Superman has the power to stop a super-criminal by blowing on them. He also has the ability to physically destroy the planet, and probably nothing could stop him. So he’s the guy who whisks people off to jail without a scratch on them, because otherwise, he wouldn’t be Superman, he’d be Superjerk, and he’d be at war with the world.

Batman is just a detective; he has to break an arm or two sometimes to do his thing and stop the bad guy. So he’s okay with it, and considers Superman’s methods naive. But he won’t kill – it’s his quirk, and pretty much a pathological one. So when you narrow the power differential between them, Batman’s still willing to go further than Superman, though sometimes still not far enough.

And Wonder Woman, well, she’s almost Superman, but she’ll do what the two of them won’t. She’ll kill to save lives if she feels it’s necessary, she won’t hesitate, and she’ll stand up for her decision, pointing out after killing Lord that the other two can be high and mighty since she’s already done the dirty work. It’s a refreshing take on a female character compared to her male counterparts, and ties into her role as a dignitary.

Now, I didn’t get into DC until 52 and had to read back, so I don’t know my ass from my elbow on the history and I do know that this take on Wonder Woman is recent and seems sort of unpopular. But I think the trinity is a better concept than Superman/Batman, because Wonder Woman provides that element and puts a recognizable face on it that isn’t Cable or Red Robin or whoever.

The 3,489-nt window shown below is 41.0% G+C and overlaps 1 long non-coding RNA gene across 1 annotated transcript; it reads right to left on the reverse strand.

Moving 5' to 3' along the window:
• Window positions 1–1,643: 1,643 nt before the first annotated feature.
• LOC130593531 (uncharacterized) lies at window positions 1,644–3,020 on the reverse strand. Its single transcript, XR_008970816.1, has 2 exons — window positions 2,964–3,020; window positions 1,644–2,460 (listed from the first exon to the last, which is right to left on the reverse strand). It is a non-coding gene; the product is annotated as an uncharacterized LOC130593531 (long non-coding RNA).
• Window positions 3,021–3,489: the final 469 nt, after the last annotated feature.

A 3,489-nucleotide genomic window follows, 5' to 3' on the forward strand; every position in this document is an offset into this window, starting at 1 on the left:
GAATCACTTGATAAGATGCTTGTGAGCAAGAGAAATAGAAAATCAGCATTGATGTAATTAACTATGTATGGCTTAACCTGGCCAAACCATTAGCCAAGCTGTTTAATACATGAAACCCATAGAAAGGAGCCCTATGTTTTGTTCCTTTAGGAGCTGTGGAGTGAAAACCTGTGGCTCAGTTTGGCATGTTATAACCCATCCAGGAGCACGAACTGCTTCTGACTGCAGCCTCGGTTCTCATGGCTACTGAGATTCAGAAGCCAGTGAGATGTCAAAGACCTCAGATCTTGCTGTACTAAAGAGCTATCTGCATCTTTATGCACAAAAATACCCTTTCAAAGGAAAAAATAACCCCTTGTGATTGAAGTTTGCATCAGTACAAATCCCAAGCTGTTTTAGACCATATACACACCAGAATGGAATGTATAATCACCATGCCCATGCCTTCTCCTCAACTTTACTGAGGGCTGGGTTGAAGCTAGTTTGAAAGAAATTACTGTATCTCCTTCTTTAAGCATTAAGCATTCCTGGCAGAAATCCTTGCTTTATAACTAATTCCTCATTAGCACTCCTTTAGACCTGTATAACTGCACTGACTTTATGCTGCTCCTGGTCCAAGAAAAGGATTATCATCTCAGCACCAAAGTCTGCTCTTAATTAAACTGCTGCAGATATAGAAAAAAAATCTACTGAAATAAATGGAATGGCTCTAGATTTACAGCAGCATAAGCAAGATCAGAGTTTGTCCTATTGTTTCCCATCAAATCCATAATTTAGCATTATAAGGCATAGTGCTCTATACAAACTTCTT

Bernard the Poet

June 14, 2008 at 2:34 am

Batman and Superman have been consistently teamed up over the last sixty years because they are DC’s most famous (and marketable) properties, not because it has any intrinsic artistic merit. Quite the opposite.

There is little reason why an omnipotent being would need the regular assistance of a street level vigilante. It must be a struggle to give Batman a significant part without him becoming a Jimmy Olsen substitute – ie victim/hostage. That is why Superman becomes so much dumber whenever Batman enters the room.

So suggesting that Batman and Superman share profound philosophical differences justifies the comic’s existence and gives the writers something to do with Batman. However, the overall effect is often detrimental to Superman – who is portrayed as excessively naive and ineffectual.

I’m not sure where it started but it definitely ended during Jeph Loeb’s horrible BATMAN/SUPERMAN team-up book. EVERY single scene with those two was a deliberate contrast between “light” and “dark” that was so poorly written and obvious that it just bludgeoned you over the head with it. Yeah, Superman is nice and Batman is a crab, we get it. That might have been conceptually interesting in the 80’s but it’s so over now.

T. said: “This is why this supposed “darkness vs. light” ideological rift between Superman and Batman is so stupid and and doesn’t feel genuine.”